Exploring the Soul of India
Exploring the Soul of India
Level: ESL/GED
Subject Matter: Social studies
(grades 9 - 12)

At the heart of every human experience is the crisis of identity. As a nation, India has contemplated this crisis throughout time but now she finds herself confronting the issue on a global scale. This lesson will use the WIDE ANGLE Web site to explore the history and context of the issues facing modern India. Tenets and practices that bridge the gaps established in religion will be explored.


From Greek to Gospel
Level: Adult/GED
Subject Matter: Language arts
(grades 9 - 12)

Greek drama has deep roots in American theater. Many American venues stage productions featuring the universal themes presented in this ancient literary genre as a paradigm of life in modern times. Gospel music has deep roots in the American experience as well. The two--Greek theater and gospel music--have been engrafted together in GREAT PERFORMANCES’ "Gospel at Colonus". This lesson will explore the artistic value in this new interpretation of the Greek chorus.


soldier
P.O.W.: Products of War
Level: Adult/GED
Subject Matter: Social studies, history
(grades 9 - 12)

This lesson examines the role of African-Americans in times of war. The struggle for equality in the military and the artistic expressions of African-Americans are scrutinized as the fruit grown in the toil of war.


Tank firing
Science of War
Level: Adult/GED
Subject Matter: Environmental science, chemistry
(grades 6 - 12)

Through the activities presented in this lesson, students will begin to analyze the consequences and trade-offs associated with war from an environmental perspective. The student will investigate the mechanism for nuclear war and the geographic characteristics of the world that have predisposed some lesser-developed countries to the conquest of more-developed countries.

 
The lesson plans below were designed by Bruce Carmel, who works at Turning Point/Discipleship Outreach Ministries Inc. as Program Director of the Educational Center. Bruce has been an educator for over twenty years in many different settings, including high school, community college, universities, and adult literacy classes. He has an MA and a PhD degree from the School of Education at NYU.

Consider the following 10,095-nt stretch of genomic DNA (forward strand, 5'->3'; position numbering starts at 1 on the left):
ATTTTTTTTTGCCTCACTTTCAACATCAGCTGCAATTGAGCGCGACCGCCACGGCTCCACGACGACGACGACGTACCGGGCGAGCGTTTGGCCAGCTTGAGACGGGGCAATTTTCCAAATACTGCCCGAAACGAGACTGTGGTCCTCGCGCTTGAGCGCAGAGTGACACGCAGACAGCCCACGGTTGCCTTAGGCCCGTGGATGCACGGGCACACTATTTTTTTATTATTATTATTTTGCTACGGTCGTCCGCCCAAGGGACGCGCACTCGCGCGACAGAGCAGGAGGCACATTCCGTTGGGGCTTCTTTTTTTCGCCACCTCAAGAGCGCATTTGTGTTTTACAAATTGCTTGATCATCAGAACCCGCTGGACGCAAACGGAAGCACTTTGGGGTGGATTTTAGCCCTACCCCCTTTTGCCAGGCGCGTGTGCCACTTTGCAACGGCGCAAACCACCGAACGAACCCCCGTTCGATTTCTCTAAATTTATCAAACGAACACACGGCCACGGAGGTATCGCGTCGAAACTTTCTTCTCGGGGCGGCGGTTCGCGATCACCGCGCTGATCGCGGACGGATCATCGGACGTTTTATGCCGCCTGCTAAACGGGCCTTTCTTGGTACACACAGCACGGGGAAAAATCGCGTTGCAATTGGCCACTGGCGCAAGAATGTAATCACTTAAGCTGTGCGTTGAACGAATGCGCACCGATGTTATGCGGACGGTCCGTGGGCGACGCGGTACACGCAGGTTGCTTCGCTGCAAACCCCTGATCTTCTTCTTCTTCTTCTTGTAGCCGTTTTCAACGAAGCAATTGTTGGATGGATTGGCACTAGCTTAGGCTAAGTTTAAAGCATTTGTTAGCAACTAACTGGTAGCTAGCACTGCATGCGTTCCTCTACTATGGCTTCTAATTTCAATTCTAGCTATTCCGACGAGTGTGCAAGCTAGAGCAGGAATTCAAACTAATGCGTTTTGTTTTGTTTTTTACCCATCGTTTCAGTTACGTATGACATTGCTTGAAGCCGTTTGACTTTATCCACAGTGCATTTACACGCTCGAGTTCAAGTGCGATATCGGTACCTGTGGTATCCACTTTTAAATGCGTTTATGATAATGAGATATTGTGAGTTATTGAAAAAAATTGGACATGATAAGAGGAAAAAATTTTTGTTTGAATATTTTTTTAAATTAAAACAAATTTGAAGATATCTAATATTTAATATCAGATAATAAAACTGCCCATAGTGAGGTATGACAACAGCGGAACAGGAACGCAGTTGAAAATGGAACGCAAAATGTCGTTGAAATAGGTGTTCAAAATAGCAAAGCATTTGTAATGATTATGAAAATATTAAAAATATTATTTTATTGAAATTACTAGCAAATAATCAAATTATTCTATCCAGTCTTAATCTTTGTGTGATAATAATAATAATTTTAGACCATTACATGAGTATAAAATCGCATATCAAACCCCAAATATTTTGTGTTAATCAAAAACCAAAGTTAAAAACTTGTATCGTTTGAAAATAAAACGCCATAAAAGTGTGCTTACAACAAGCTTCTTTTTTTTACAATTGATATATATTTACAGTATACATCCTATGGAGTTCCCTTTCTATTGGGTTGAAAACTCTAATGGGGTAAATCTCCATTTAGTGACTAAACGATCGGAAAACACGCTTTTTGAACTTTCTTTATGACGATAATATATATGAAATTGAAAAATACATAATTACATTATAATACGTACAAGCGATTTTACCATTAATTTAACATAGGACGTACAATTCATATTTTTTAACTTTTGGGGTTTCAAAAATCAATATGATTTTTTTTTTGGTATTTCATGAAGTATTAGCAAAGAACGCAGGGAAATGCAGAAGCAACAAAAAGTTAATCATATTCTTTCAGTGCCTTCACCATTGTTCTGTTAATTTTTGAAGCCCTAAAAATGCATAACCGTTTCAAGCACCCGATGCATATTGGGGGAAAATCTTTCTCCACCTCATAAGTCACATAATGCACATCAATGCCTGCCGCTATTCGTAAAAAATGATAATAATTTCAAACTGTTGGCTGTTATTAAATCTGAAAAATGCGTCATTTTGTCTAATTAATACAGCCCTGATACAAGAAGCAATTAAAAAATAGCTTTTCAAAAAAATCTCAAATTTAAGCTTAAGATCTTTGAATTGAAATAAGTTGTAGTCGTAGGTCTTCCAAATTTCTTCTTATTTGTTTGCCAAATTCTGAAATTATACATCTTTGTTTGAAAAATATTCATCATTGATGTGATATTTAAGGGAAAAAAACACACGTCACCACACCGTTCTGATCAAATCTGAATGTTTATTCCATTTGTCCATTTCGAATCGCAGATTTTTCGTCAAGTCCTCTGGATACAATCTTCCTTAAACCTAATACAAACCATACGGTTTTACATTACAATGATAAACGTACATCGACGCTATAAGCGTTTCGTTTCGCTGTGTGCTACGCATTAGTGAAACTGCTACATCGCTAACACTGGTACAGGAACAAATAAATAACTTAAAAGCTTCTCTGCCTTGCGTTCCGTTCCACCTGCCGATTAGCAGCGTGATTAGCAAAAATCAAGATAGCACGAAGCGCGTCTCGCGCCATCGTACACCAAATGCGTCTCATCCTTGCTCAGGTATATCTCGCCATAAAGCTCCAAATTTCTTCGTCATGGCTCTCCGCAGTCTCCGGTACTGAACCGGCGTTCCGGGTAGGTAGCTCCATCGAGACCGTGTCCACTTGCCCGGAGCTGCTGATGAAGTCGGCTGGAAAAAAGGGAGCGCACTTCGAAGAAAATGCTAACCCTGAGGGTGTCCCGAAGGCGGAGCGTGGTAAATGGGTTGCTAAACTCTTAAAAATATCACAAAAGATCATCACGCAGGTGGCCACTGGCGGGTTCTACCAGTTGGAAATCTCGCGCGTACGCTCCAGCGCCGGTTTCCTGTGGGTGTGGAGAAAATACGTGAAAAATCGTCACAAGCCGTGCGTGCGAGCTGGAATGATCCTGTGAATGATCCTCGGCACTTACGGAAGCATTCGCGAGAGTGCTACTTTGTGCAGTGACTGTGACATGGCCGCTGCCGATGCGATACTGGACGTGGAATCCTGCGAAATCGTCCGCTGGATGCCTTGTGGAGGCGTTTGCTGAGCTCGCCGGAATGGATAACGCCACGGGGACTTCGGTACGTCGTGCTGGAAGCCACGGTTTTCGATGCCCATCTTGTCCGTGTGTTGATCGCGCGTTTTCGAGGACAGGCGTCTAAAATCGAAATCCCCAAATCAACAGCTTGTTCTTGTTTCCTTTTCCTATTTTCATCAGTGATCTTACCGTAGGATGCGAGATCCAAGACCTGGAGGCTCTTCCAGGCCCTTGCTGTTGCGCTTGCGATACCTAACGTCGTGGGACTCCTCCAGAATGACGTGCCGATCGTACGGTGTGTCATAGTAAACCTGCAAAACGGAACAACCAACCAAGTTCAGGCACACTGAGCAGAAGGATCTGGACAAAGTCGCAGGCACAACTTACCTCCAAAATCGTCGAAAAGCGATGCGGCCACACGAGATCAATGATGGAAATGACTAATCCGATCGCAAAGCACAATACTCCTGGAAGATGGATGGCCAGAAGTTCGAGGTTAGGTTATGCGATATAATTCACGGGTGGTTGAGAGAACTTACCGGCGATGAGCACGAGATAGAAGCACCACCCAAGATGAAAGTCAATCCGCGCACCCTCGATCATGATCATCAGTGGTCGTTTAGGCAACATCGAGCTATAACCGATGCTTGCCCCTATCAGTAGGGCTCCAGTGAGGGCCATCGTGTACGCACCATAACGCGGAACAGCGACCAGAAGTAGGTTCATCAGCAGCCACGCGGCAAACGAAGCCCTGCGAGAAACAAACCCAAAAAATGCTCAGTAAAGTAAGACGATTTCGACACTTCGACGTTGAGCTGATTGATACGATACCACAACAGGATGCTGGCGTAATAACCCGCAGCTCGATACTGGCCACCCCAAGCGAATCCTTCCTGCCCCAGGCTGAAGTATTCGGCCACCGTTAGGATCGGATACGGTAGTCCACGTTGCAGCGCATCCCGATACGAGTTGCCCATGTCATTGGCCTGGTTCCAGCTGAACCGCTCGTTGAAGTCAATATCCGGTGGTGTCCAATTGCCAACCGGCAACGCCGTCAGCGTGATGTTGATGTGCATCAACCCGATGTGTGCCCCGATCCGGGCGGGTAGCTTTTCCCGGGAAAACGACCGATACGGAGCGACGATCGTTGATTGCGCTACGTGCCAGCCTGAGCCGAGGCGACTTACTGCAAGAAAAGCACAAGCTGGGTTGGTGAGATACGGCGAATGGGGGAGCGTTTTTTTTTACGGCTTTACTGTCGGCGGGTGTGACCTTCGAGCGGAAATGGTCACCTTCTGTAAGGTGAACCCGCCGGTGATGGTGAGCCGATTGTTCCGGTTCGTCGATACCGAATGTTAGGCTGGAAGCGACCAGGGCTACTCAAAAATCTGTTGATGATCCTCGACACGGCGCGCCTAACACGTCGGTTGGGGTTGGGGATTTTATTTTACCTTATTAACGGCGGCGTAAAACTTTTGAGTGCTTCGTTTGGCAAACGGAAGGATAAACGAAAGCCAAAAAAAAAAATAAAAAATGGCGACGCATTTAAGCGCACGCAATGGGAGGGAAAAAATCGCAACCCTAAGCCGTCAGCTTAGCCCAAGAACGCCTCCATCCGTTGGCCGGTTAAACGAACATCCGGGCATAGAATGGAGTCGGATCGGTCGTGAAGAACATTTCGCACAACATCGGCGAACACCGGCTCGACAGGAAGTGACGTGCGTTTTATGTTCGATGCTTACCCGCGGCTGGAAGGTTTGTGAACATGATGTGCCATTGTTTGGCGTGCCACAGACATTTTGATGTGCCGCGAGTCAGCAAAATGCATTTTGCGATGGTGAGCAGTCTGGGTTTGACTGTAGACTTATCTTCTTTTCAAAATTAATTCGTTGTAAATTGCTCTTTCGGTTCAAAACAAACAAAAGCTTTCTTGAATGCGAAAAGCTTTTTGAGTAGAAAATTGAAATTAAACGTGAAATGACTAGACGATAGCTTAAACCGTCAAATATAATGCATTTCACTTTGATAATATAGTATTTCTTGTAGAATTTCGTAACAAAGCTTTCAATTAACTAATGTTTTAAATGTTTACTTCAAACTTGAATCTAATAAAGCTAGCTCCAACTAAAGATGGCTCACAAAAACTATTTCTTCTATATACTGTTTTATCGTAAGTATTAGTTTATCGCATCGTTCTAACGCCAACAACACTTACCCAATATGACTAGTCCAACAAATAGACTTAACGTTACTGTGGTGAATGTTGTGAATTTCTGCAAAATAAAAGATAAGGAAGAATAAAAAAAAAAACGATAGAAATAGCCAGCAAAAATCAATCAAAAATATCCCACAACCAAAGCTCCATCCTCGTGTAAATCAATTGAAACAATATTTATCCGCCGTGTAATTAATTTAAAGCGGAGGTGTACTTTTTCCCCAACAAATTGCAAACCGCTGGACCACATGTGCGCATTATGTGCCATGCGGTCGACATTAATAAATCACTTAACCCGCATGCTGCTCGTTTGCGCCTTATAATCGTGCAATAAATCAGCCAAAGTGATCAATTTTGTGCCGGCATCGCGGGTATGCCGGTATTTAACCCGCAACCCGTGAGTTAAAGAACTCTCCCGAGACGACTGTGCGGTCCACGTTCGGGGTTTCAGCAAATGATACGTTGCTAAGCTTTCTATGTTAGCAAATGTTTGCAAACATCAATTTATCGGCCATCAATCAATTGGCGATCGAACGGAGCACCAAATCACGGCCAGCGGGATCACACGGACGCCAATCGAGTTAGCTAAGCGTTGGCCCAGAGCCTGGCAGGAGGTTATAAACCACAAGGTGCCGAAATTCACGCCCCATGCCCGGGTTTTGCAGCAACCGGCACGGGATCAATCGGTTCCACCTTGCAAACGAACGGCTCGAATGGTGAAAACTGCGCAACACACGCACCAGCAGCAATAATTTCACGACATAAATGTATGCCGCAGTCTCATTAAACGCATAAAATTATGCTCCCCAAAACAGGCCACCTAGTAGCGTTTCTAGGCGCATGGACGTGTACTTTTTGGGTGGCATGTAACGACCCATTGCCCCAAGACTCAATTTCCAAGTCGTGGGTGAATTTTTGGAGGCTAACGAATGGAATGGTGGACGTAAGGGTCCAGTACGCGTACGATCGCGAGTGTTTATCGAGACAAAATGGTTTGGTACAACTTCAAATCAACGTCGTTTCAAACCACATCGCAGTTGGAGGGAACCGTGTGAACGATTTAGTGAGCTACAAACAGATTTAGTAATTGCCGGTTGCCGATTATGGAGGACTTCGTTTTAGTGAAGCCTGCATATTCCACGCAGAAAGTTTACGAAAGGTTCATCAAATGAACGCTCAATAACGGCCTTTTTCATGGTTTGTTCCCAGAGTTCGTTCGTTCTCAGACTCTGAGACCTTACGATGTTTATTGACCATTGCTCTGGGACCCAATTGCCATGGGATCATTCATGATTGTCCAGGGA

keyboard
Use the New Internet Library for Adult Learners
Using the Internet for research can be overwhelming. Find out more about http://www.firstfind.info/, a valuable resource for the Adult Literacy/ESOL population.


holiday festival
Holidays and Observances: Looking at Diversity and Culture
Holidays all over the world provide a meaningful theme for student reading, writing, and researching. Students can share their own experiences and knowledge, and in turn, learn from others.


	Nutrition and Food: Taking Control of What You Eat
Nutrition and Food: Taking Control of What You Eat
This unit uses nutrition as a theme. Basic reading, writing and math activities are created based on the theme.


Heroes and Role Models
Heroes and Role Models
This unit asks students to reflect on heroes and role models. Students will write about people they know as well as celebrities they admire.


Photography in Adult Basic Education
Picture This: Photography in Adult Basic Education
Using photographs can add variety and energy to a reading, writing, or ESOL class. This unit is another way to solve the "I don't know what to write about" problem.


Pre-Writing Techniques
Getting Started: Pre-Writing Techniques
These writing techniques may be especially helpful with students who prefer a style of learning or teaching that could be described as visual, spatial, or graphic.


Freewriting
Freewriting: Developing Fluency in Student Writing
Use this technique to help students generate ideas and write with greater ease.